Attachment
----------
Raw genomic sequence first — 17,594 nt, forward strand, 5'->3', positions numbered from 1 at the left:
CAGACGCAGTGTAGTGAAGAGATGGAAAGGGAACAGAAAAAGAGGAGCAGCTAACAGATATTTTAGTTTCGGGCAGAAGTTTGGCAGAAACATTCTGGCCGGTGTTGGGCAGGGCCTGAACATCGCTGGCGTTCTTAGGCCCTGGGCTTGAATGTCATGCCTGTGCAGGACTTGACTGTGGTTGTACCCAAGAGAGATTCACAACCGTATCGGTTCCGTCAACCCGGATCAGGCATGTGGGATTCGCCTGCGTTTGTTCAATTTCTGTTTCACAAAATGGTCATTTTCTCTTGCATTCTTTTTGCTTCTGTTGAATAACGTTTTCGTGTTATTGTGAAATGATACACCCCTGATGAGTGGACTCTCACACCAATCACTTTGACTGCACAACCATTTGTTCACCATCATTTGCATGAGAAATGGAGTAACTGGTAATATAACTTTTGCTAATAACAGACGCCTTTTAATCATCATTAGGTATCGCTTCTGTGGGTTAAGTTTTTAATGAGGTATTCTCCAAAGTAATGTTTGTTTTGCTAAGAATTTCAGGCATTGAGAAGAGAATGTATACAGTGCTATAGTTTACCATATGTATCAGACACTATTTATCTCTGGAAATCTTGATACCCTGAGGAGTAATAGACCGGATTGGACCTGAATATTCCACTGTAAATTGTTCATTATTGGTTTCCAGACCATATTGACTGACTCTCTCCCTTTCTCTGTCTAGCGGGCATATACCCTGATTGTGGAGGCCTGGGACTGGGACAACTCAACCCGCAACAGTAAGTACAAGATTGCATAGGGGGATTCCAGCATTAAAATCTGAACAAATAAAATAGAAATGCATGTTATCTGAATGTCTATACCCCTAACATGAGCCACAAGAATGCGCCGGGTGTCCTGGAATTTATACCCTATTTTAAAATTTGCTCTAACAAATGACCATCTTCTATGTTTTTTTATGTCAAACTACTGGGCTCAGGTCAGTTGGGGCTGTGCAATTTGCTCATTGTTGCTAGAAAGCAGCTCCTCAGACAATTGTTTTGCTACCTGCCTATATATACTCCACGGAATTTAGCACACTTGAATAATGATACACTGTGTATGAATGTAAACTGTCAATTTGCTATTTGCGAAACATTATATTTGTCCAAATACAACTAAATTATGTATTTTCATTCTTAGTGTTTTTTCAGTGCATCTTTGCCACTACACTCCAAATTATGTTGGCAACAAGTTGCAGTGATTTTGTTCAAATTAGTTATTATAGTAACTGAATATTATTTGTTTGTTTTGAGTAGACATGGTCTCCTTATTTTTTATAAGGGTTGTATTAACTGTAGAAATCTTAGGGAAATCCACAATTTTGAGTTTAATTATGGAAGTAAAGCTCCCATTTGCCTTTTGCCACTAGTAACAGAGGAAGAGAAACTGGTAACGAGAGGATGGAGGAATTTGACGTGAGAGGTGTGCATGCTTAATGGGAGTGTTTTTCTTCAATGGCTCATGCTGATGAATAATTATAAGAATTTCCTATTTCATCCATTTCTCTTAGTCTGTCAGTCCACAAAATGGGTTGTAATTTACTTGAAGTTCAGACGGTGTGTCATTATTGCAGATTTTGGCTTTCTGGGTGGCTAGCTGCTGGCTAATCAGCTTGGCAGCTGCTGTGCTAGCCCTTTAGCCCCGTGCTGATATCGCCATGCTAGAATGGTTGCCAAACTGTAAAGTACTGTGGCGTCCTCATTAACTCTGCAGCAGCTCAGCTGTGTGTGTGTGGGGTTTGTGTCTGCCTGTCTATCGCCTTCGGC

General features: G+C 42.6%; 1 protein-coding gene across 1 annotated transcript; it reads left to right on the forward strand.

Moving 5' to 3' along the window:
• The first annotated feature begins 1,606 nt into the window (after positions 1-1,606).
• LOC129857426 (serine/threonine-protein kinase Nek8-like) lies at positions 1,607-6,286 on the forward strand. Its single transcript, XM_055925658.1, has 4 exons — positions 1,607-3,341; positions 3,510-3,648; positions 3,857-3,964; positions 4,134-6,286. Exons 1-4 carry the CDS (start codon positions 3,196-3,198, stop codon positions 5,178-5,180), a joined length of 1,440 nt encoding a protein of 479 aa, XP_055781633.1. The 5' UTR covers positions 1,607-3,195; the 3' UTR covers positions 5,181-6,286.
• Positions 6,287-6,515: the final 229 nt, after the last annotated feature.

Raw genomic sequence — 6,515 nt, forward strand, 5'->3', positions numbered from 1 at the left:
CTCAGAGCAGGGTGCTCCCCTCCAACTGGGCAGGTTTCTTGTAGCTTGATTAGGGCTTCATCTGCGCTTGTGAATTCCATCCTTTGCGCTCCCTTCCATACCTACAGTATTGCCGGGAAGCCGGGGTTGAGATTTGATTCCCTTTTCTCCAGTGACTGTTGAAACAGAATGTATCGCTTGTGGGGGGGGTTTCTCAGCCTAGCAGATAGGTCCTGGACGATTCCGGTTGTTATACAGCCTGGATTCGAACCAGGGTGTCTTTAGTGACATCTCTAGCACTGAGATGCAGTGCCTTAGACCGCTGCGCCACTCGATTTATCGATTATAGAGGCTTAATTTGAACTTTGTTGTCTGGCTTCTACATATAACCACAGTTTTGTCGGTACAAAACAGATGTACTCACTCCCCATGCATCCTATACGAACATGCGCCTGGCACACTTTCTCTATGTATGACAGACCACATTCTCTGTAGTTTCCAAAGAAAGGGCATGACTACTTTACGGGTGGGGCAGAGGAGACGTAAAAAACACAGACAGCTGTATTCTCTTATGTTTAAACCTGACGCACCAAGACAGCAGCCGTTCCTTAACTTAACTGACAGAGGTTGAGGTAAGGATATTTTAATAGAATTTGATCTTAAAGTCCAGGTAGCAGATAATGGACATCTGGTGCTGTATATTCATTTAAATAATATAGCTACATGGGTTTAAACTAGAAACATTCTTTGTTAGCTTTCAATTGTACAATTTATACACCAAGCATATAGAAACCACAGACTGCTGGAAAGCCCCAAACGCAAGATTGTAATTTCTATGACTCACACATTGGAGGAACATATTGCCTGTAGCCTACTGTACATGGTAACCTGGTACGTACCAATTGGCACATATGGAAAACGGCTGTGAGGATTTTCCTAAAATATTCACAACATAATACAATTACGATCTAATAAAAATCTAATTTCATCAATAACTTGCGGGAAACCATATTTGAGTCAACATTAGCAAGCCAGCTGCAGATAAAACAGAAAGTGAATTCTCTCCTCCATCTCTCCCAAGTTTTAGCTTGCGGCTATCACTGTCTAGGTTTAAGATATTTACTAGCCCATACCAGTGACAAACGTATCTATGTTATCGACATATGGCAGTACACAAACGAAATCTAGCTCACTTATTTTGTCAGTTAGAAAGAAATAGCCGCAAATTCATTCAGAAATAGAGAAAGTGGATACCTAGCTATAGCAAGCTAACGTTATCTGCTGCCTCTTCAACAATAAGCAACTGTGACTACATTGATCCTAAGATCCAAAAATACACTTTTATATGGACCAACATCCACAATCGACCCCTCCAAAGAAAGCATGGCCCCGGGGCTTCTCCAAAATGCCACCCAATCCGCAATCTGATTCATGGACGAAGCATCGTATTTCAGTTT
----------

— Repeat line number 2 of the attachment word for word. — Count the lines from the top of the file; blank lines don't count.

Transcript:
CAGACGCAGTGTAGTGAAGAGATGGAAAGGGAACAGAAAAAGAGGAGCAGCTAACAGATATTTTAGTTTCGGGCAGAAGTTTGGCAGAAACATTCTGGCCGGTGTTGGGCAGGGCCTGAACATCGCTGGCGTTCTTAGGCCCTGGGCTTGAATGTCATGCCTGTGCAGGACTTGACTGTGGTTGTACCCAAGAGAGATTCACAACCGTATCGGTTCCGTCAACCCGGATCAGGCATGTGGGATTCGCCTGCGTTTGTTCAATTTCTGTTTCACAAAATGGTCATTTTCTCTTGCATTCTTTTTGCTTCTGTTGAATAACGTTTTCGTGTTATTGTGAAATGATACACCCCTGATGAGTGGACTCTCACACCAATCACTTTGACTGCACAACCATTTGTTCACCATCATTTGCATGAGAAATGGAGTAACTGGTAATATAACTTTTGCTAATAACAGACGCCTTTTAATCATCATTAGGTATCGCTTCTGTGGGTTAAGTTTTTAATGAGGTATTCTCCAAAGTAATGTTTGTTTTGCTAAGAATTTCAGGCATTGAGAAGAGAATGTATACAGTGCTATAGTTTACCATATGTATCAGACACTATTTATCTCTGGAAATCTTGATACCCTGAGGAGTAATAGACCGGATTGGACCTGAATATTCCACTGTAAATTGTTCATTATTGGTTTCCAGACCATATTGACTGACTCTCTCCCTTTCTCTGTCTAGCGGGCATATACCCTGATTGTGGAGGCCTGGGACTGGGACAACTCAACCCGCAACAGTAAGTACAAGATTGCATAGGGGGATTCCAGCATTAAAATCTGAACAAATAAAATAGAAATGCATGTTATCTGAATGTCTATACCCCTAACATGAGCCACAAGAATGCGCCGGGTGTCCTGGAATTTATACCCTATTTTAAAATTTGCTCTAACAAATGACCATCTTCTATGTTTTTTTATGTCAAACTACTGGGCTCAGGTCAGTTGGGGCTGTGCAATTTGCTCATTGTTGCTAGAAAGCAGCTCCTCAGACAATTGTTTTGCTACCTGCCTATATATACTCCACGGAATTTAGCACACTTGAATAATGATACACTGTGTATGAATGTAAACTGTCAATTTGCTATTTGCGAAACATTATATTTGTCCAAATACAACTAAATTATGTATTTTCATTCTTAGTGTTTTTTCAGTGCATCTTTGCCACTACACTCCAAATTATGTTGGCAACAAGTTGCAGTGATTTTGTTCAAATTAGTTATTATAGTAACTGAATATTATTTGTTTGTTTTGAGTAGACATGGTCTCCTTATTTTTTATAAGGGTTGTATTAACTGTAGAAATCTTAGGGAAATCCACAATTTTGAGTTTAATTATGGAAGTAAAGCTCCCATTTGCCTTTTGCCACTAGTAACAGAGGAAGAGAAACTGGTAACGAGAGGATGGAGGAATTTGACGTGAGAGGTGTGCATGCTTAATGGGAGTGTTTTTCTTCAATGGCTCATGCTGATGAATAATTATAAGAATTTCCTATTTCATCCATTTCTCTTAGTCTGTCAGTCCACAAAATGGGTTGTAATTTACTTGAAGTTCAGACGGTGTGTCATTATTGCAGATTTTGGCTTTCTGGGTGGCTAGCTGCTGGCTAATCAGCTTGGCAGCTGCTGTGCTAGCCCTTTAGCCCCGTGCTGATATCGCCATGCTAGAATGGTTGCCAAACTGTAAAGTACTGTGGCGTCCTCATTAACTCTGCAGCAGCTCAGCTGTGTGTGTGTGGGGTTTGTGTCTGCCTGTCTATCGCCTTCGGC